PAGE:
Manufacturing, the Job Market, and Recession

The ISM Manufacturing Index surprised to the downside, falling further into contraction in September and renewing recession fears. The Non-Manufacturing Index also came in lower than anticipated, but remained consistent with an expansion in the overall economy (but at a slower pace). The Employment Report was mixed, but helped to offset concerns that we have entered a downturn. Yet, that was never much in doubt. The worry is that the economy may slip into a recession in 2020. The 2020 outlook revolves around trade policy, changing demographics, and the Fed. We’ll hear from Chair Powell this week.

We’ve often experienced contractions in manufacturing with a downturn in the overall economy. That was the case in 2015-2016, when a correction in energy exploration contributed to declines in industrial production and business fixed investment. Unlike that slowdown, the current weakness is largely self-inflicted. U.S. manufacturers use parts and supplies from around the world. Tariffs, particularly the May 10 escalation, raise costs, invite retaliation, and disrupt supply chains. Firms report a lack of visibility on prices for inputs from abroad. Many don’t know if they will be able to get supplies next year. The uncertainty undermines business fixed investment. While a completed trade deal with China appears unlikely, a truce in trade tensions ought to be viewed favorably. This could include a postponement of the final round of tariffs on Chinese goods, or the rollback of some of the existing tariffs. However, following last week’s WTO ruling, tariffs are set to rise on goods from Europe (again, it is U.S. consumers and businesses that pay the price).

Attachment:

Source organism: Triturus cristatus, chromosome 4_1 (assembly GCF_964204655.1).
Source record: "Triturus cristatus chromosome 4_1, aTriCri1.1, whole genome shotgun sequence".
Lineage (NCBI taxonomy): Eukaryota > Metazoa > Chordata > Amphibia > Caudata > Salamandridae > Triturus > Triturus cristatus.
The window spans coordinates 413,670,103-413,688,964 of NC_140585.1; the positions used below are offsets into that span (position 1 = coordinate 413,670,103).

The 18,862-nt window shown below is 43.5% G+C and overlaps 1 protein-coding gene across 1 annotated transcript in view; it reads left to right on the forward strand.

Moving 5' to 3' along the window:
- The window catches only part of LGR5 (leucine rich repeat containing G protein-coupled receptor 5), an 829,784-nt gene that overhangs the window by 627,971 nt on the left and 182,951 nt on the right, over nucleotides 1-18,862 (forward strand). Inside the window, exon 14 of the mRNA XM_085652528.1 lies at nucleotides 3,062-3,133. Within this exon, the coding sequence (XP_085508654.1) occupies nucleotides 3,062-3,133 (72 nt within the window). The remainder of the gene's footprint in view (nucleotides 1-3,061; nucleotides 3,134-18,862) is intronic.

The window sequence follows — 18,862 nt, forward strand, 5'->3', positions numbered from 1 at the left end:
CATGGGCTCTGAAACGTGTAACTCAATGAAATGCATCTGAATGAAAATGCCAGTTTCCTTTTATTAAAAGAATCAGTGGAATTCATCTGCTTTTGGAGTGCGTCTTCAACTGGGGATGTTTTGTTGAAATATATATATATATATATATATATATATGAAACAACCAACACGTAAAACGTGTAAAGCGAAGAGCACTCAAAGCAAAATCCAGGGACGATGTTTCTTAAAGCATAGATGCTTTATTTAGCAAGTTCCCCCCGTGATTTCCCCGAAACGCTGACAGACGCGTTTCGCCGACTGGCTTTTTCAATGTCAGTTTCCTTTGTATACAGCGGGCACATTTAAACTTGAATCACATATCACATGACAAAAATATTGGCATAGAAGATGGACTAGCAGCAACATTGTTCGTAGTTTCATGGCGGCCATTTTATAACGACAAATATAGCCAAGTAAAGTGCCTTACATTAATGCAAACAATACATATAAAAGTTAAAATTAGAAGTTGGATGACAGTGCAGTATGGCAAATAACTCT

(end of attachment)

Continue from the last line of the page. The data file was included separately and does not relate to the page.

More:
The ISM survey results are diffusion indices and do not measure actual activity. They are more like a sentiment gauge. Small moves in the headline figures are essentially irrelevant. The numbers often bounce around from month to month. However, a trend higher or lower is significant – and the decline in the manufacturing gauge in August and September coincides with other indicators of factory sector weakness.

Scott Brown
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The ISM Non-Manufacturing Index is more indicative of overall economic growth. The survey results were unexpectedly strong in August, but surprisingly soft in September. Don’t read too much into that. A further decline in October would be unsettling, but we won’t know until we get that report.

Manufacturing and business fixed investment are in a slow patch, to be sure, but consumer spending accounts for 68% of Gross Domestic Product. Strong household fundamentals are expected to support spending growth well into 2020. However, if the economy were to enter a recession, we are most likely to see it in the job market. The unemployment rate is a lagging indicator. Nonfarm payrolls are a coincident indicator, and jobless claims are a leading indicator. Nonfarm payrolls are still growing, indicating that we are not in a recession now, and claims are still trending at a low level, suggesting that we’re not likely to be in a recession anytime soon.